During my unplanned, sorrowful passage from New York, I had the same experience of “clicking” based on having been raised and having played games on suburban ground, where pasts have been decimated in the name of homogeneity and an American dream. Saavedra mentions the influence of William Levitt and his advocacy of suburban development, and the rapid pace with which histories are swallowed. Unknown to me, for instance, until these last few months were some of the stories from the north Bethesda community where I played soccer and wandered about, considering whether the lanes of our subdivision represented the only reality. The fields and homes were developed in the 1940s on several thousand acres of a former plantation, the plantation where the man who inspired Harriet Beecher Stowe‘s Uncle Tom’s Cabin, Josiah Henson, spent his formative years as a slave.

Hidden behind thatches of maple and pine, the log cabin that served as the kitchen on the plantation of Isaac Riley still stands, attached to a frame house in the colonial style that recently sold to the Maryland- and Washington-area parks department for preservation. Henson lived on the plantation beginning with his sale into servitude as a child, in the late 18th century, until 1825; later, he escaped bondage and settled in Ontario, Canada. Of the 221-square-foot cabin—it is not known how often Henson stayed there—Henson says in his memoir, The Life of Josiah Henson, Formerly a Slave, Now an Inhabitant of Canada, as Narrated by Himself (Boston, 1849):

After putting my horse in the stable, I retired to the kitchen, where my master told me I was to sleep for the night … that crowded room, with its earth floor, its filth and stench. The Negroes present were strangers to me. Full of gloomy reflections at my loneliness and the poverty-stricken aspect of the whole farm, I sat down … thinking how I could escape from the accursed spot.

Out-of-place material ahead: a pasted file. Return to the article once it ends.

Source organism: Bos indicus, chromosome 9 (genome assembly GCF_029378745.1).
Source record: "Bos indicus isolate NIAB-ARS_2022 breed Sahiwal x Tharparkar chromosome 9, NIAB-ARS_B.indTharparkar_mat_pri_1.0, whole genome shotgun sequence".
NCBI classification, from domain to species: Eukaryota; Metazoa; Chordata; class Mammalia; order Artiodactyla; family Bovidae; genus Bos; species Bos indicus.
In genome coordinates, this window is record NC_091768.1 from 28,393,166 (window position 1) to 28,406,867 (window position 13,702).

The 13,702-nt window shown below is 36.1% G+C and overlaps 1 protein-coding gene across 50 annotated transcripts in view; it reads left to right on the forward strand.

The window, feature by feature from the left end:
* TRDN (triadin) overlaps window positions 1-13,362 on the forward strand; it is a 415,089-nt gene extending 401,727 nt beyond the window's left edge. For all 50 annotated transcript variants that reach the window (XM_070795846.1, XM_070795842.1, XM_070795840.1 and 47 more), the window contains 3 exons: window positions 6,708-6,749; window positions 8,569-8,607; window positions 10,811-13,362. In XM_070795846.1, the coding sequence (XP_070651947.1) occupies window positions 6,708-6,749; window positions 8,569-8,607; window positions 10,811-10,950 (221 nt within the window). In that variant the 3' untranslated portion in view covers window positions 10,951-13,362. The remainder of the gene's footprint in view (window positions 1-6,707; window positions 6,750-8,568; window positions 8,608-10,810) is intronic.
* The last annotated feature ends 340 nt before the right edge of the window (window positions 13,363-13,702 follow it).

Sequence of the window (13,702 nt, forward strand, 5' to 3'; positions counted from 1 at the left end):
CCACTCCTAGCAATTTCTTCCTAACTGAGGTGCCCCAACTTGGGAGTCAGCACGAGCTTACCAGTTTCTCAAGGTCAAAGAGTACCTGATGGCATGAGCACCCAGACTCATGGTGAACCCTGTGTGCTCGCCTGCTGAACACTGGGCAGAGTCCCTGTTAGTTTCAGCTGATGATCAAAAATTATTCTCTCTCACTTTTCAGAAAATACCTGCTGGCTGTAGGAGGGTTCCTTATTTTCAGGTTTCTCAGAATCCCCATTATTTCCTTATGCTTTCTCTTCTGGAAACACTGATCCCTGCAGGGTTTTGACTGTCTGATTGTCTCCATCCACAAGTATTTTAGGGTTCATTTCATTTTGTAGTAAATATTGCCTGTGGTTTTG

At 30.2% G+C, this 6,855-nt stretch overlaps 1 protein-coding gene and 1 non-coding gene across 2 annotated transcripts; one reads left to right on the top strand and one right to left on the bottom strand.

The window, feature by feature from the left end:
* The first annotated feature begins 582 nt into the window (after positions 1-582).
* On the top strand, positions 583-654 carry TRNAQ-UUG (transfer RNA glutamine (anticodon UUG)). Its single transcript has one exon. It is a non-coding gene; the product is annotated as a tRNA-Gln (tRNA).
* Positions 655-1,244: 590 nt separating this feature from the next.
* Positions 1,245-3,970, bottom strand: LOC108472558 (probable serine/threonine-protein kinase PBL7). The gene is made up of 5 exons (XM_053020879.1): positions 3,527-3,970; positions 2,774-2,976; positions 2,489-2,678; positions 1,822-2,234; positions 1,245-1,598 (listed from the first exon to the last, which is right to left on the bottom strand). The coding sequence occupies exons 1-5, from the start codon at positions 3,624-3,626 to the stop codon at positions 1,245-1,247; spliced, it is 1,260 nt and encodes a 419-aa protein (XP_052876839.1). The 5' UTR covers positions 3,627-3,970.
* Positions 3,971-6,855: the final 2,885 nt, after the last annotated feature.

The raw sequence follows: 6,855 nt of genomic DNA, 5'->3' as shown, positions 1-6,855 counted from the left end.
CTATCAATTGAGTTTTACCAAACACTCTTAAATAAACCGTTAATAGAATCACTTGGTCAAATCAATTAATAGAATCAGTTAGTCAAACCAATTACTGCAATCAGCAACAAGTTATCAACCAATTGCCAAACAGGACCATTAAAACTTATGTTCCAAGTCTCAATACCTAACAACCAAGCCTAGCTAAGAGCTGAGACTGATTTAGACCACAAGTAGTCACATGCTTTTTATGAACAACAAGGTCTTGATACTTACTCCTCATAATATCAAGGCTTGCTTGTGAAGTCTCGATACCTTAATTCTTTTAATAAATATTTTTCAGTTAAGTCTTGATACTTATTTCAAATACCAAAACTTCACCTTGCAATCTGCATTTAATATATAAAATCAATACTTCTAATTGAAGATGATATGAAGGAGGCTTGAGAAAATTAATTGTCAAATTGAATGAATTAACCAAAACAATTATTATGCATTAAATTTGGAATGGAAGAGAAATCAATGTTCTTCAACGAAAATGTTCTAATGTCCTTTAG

The Henson cabin is at 11420 Old Georgetown Road in north Bethesda. One of our youth-soccer fields, at Earle B. Wood Middle School, is indicated. The distance between the two spots? Approximately 500 meters.

It is extraordinary, but we never read Uncle Tom’s Cabin or Henson’s memoir as schoolchildren, although the cabin itself sits less than a quarter-mile from my high school. In contrast, Beecher Stowe’s book is required reading in several European countries. A 75-year-old Colombian woman, waiting in line for the first tours of the cabin on Jun 24, tells the Washington Post that La cabana del Tio Tom was part of the curriculum at her school in Bogotá.

It became clear during this trek, as I thought about Henson’s conflicted journeys at slaveowner Riley’s behest, how often travel is connected to sadness. In the rental car, I listened to Odetta sing the folk standard “Nine Hundred Miles,” believed to come from Chicago song circles:

Well I’m walkin’ down the track, I got tears in my eyes
Tryin’ to read a letter from my home
If that train runs me right, I’ll be home tomorrow night
’Cause it’s nine hundred miles where I’m goin’.
And I hate to hear that lonesome whistle blow
’Cause I’m nine hundred miles from my home.

Another extract that I read with more than the usual attention is a sermon outline from Martin Luther King Jr., quoted from the cache of King papers recently on view, and on the auction block, at Sotheby’s in New York. “Life is a continual story of shattered dreams,” King writes.

For inspiration in reconstructing these dreams I will be looking to high-school classmate Lisa Nowak and the crew of space shuttle Discovery, floating above, and naturally to the ongoing adventure in Germany of “Les Bleus.”

Allez Zizou!

Update: “Air travel in the summer of 2006 has become a Hitchcock movie,” writes Joe Sharkey in the New York Times (“Flying This Summer Has Been No Vacation,” Aug 8), before the Aug 10 crackdown on carry-on gels, ointments, balms and so on, precipitated by the terrorist plot foiled in the U.K. Our account seems mild, in fact, compared to the tales that Sharkey unearths: 30-hour air trips from New York to Maine and the like.

About the Author

John Turnbull founded The Global Game in 2003. He was lead editor for The Global Game: Writers on Soccer (University of Nebraska Press, 2008) and has also written on soccer for Afriche e Orienti (Bologna, Italy), the Atlanta Journal-Constitution, the New York Times Goal blog, Soccer and Society, So Foot (Paris) and When Saturday Comes. His essay "Alone in the Woods: The Literary Landscape of Soccer's 'Last Defender' " in World Literature Today was nominated for a Pushcart Prize. Also for World Literature Today he edited a special section on women's soccer, "World Cup/World Lit 2011," before the Women's World Cup in Germany. The section appeared in the May-June issue. His next project is a book on soccer and faith.